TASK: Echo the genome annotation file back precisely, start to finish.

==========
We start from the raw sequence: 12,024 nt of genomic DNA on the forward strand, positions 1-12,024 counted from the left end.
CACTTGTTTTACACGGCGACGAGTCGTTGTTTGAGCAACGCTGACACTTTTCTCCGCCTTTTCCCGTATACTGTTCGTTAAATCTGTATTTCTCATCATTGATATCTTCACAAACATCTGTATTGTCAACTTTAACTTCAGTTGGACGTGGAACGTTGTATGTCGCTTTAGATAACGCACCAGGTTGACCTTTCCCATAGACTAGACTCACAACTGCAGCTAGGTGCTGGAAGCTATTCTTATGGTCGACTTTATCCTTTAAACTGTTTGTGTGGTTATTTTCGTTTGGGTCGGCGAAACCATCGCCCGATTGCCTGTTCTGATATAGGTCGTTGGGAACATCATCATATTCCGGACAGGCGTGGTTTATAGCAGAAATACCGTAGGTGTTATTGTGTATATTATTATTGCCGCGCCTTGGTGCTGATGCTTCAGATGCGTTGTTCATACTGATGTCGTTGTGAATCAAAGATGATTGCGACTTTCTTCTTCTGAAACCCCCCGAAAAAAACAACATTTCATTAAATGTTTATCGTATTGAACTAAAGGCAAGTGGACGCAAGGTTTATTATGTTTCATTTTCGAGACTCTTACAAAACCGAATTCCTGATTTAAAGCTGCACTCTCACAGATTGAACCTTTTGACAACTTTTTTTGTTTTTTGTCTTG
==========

We start from the raw sequence: 12,024 nt of genomic DNA on the forward strand, positions 1-12,024 counted from the left end.
CACTTGTTTTACACGGCGACGAGTCGTTGTTTGAGCAACGCTGACACTTTTCTCCGCCTTTTCCCGTATACTGTTCGTTAAATCTGTATTTCTCATCATTGATATCTTCACAAACATCTGTATTGTCAACTTTAACTTCAGTTGGACGTGGAACGTTGTATGTCGCTTTAGATAACGCACCAGGTTGACCTTTCCCATAGACTAGACTCACAACTGCAGCTAGGTGCTGGAAGCTATTCTTATGGTCGACTTTATCCTTTAAACTGTTTGTGTGGTTATTTTCGTTTGGGTCGGCGAAACCATCGCCCGATTGCCTGTTCTGATATAGGTCGTTGGGAACATCATCATATTCCGGACAGGCGTGGTTTATAGCAGAAATACCGTAGGTGTTATTGTGTATATTATTATTGCCGCGCCTTGGTGCTGATGCTTCAGATGCGTTGTTCATACTGATGTCGTTGTGAATCAAAGATGATTGCGACTTTCTTCTTCTGAAACCCCCCGAAAAAAACAACATTTCATTAAATGTTTATCGTATTGAACTAAAGGCAAGTGGACGCAAGGTTTATTATGTTTCATTTTCGAGACTCTTACAAAACCGAATTCCTGATTTAAAGCTGCACTCTCACAGATTGAACCTTTTGACAACTTTTTTTGTTTTTTGTCTTG